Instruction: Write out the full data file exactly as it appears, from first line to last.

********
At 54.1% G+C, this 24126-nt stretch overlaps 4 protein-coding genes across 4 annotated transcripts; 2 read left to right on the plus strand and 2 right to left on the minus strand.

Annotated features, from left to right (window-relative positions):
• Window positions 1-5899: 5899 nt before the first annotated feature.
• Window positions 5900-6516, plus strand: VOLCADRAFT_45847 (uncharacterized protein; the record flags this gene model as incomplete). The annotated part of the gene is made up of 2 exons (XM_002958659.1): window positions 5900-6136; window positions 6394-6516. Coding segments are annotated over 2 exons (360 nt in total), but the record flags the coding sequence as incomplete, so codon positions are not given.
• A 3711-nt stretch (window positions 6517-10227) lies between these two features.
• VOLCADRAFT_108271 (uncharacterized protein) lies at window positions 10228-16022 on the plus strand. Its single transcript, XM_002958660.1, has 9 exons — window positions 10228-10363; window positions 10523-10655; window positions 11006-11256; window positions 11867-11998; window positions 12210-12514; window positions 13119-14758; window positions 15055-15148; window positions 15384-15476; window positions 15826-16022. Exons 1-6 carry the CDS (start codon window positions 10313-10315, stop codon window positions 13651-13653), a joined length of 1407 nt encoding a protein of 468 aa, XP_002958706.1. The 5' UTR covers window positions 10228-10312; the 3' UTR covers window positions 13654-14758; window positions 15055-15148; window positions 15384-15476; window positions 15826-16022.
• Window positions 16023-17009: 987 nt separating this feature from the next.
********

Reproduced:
At 54.1% G+C, this 24126-nt stretch overlaps 4 protein-coding genes across 4 annotated transcripts; 2 read left to right on the plus strand and 2 right to left on the minus strand.

Annotated features, from left to right (window-relative positions):
• Window positions 1-5899: 5899 nt before the first annotated feature.
• Window positions 5900-6516, plus strand: VOLCADRAFT_45847 (uncharacterized protein; the record flags this gene model as incomplete). The annotated part of the gene is made up of 2 exons (XM_002958659.1): window positions 5900-6136; window positions 6394-6516. Coding segments are annotated over 2 exons (360 nt in total), but the record flags the coding sequence as incomplete, so codon positions are not given.
• A 3711-nt stretch (window positions 6517-10227) lies between these two features.
• VOLCADRAFT_108271 (uncharacterized protein) lies at window positions 10228-16022 on the plus strand. Its single transcript, XM_002958660.1, has 9 exons — window positions 10228-10363; window positions 10523-10655; window positions 11006-11256; window positions 11867-11998; window positions 12210-12514; window positions 13119-14758; window positions 15055-15148; window positions 15384-15476; window positions 15826-16022. Exons 1-6 carry the CDS (start codon window positions 10313-10315, stop codon window positions 13651-13653), a joined length of 1407 nt encoding a protein of 468 aa, XP_002958706.1. The 5' UTR covers window positions 10228-10312; the 3' UTR covers window positions 13654-14758; window positions 15055-15148; window positions 15384-15476; window positions 15826-16022.
• Window positions 16023-17009: 987 nt separating this feature from the next.